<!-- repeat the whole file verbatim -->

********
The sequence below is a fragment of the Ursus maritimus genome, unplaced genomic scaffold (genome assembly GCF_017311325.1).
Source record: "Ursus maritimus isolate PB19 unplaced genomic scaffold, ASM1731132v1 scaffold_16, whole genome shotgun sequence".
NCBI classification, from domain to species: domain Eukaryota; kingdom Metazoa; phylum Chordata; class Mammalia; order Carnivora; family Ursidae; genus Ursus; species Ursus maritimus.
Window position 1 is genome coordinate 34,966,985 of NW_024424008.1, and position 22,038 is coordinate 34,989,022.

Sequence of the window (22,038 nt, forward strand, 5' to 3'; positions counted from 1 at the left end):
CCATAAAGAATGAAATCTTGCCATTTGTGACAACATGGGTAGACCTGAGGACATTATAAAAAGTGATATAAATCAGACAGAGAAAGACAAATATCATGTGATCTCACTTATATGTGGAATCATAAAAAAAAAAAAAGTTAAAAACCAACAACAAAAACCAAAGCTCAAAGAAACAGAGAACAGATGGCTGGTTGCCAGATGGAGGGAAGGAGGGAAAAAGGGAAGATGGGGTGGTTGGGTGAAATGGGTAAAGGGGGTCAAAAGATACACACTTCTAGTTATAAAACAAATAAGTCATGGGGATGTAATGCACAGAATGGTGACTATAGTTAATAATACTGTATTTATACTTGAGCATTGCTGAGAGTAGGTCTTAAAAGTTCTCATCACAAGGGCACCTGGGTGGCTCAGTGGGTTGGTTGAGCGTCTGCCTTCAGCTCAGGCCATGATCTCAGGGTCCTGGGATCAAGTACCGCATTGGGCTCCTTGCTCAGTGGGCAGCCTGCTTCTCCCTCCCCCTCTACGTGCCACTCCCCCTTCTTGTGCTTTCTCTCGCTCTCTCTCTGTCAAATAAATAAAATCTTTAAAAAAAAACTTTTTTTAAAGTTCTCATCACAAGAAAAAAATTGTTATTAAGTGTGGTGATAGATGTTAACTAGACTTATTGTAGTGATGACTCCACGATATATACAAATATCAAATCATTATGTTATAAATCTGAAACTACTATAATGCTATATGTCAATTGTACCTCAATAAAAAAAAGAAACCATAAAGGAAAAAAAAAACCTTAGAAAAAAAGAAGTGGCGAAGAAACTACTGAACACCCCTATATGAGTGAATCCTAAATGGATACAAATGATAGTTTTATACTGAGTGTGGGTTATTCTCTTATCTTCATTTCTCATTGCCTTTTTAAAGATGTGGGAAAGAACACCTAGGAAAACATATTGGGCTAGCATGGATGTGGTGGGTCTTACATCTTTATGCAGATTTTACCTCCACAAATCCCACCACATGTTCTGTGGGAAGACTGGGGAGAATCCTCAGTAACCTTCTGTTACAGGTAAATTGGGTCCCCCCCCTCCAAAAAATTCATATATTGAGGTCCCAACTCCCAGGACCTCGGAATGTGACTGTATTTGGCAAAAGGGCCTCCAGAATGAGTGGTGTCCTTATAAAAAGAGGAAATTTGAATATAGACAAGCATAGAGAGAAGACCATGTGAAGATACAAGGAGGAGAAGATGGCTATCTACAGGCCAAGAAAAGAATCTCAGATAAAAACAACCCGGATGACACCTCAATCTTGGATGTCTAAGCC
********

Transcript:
The sequence below is a fragment of the Ursus maritimus genome, unplaced genomic scaffold (genome assembly GCF_017311325.1).
Source record: "Ursus maritimus isolate PB19 unplaced genomic scaffold, ASM1731132v1 scaffold_16, whole genome shotgun sequence".
NCBI classification, from domain to species: domain Eukaryota; kingdom Metazoa; phylum Chordata; class Mammalia; order Carnivora; family Ursidae; genus Ursus; species Ursus maritimus.
Window position 1 is genome coordinate 34,966,985 of NW_024424008.1, and position 22,038 is coordinate 34,989,022.

Sequence of the window (22,038 nt, forward strand, 5' to 3'; positions counted from 1 at the left end):
CCATAAAGAATGAAATCTTGCCATTTGTGACAACATGGGTAGACCTGAGGACATTATAAAAAGTGATATAAATCAGACAGAGAAAGACAAATATCATGTGATCTCACTTATATGTGGAATCATAAAAAAAAAAAAAGTTAAAAACCAACAACAAAAACCAAAGCTCAAAGAAACAGAGAACAGATGGCTGGTTGCCAGATGGAGGGAAGGAGGGAAAAAGGGAAGATGGGGTGGTTGGGTGAAATGGGTAAAGGGGGTCAAAAGATACACACTTCTAGTTATAAAACAAATAAGTCATGGGGATGTAATGCACAGAATGGTGACTATAGTTAATAATACTGTATTTATACTTGAGCATTGCTGAGAGTAGGTCTTAAAAGTTCTCATCACAAGGGCACCTGGGTGGCTCAGTGGGTTGGTTGAGCGTCTGCCTTCAGCTCAGGCCATGATCTCAGGGTCCTGGGATCAAGTACCGCATTGGGCTCCTTGCTCAGTGGGCAGCCTGCTTCTCCCTCCCCCTCTACGTGCCACTCCCCCTTCTTGTGCTTTCTCTCGCTCTCTCTCTGTCAAATAAATAAAATCTTTAAAAAAAAACTTTTTTTAAAGTTCTCATCACAAGAAAAAAATTGTTATTAAGTGTGGTGATAGATGTTAACTAGACTTATTGTAGTGATGACTCCACGATATATACAAATATCAAATCATTATGTTATAAATCTGAAACTACTATAATGCTATATGTCAATTGTACCTCAATAAAAAAAAGAAACCATAAAGGAAAAAAAAAACCTTAGAAAAAAAGAAGTGGCGAAGAAACTACTGAACACCCCTATATGAGTGAATCCTAAATGGATACAAATGATAGTTTTATACTGAGTGTGGGTTATTCTCTTATCTTCATTTCTCATTGCCTTTTTAAAGATGTGGGAAAGAACACCTAGGAAAACATATTGGGCTAGCATGGATGTGGTGGGTCTTACATCTTTATGCAGATTTTACCTCCACAAATCCCACCACATGTTCTGTGGGAAGACTGGGGAGAATCCTCAGTAACCTTCTGTTACAGGTAAATTGGGTCCCCCCCCTCCAAAAAATTCATATATTGAGGTCCCAACTCCCAGGACCTCGGAATGTGACTGTATTTGGCAAAAGGGCCTCCAGAATGAGTGGTGTCCTTATAAAAAGAGGAAATTTGAATATAGACAAGCATAGAGAGAAGACCATGTGAAGATACAAGGAGGAGAAGATGGCTATCTACAGGCCAAGAAAAGAATCTCAGATAAAAACAACCCGGATGACACCTCAATCTTGGATGTCTAAGCC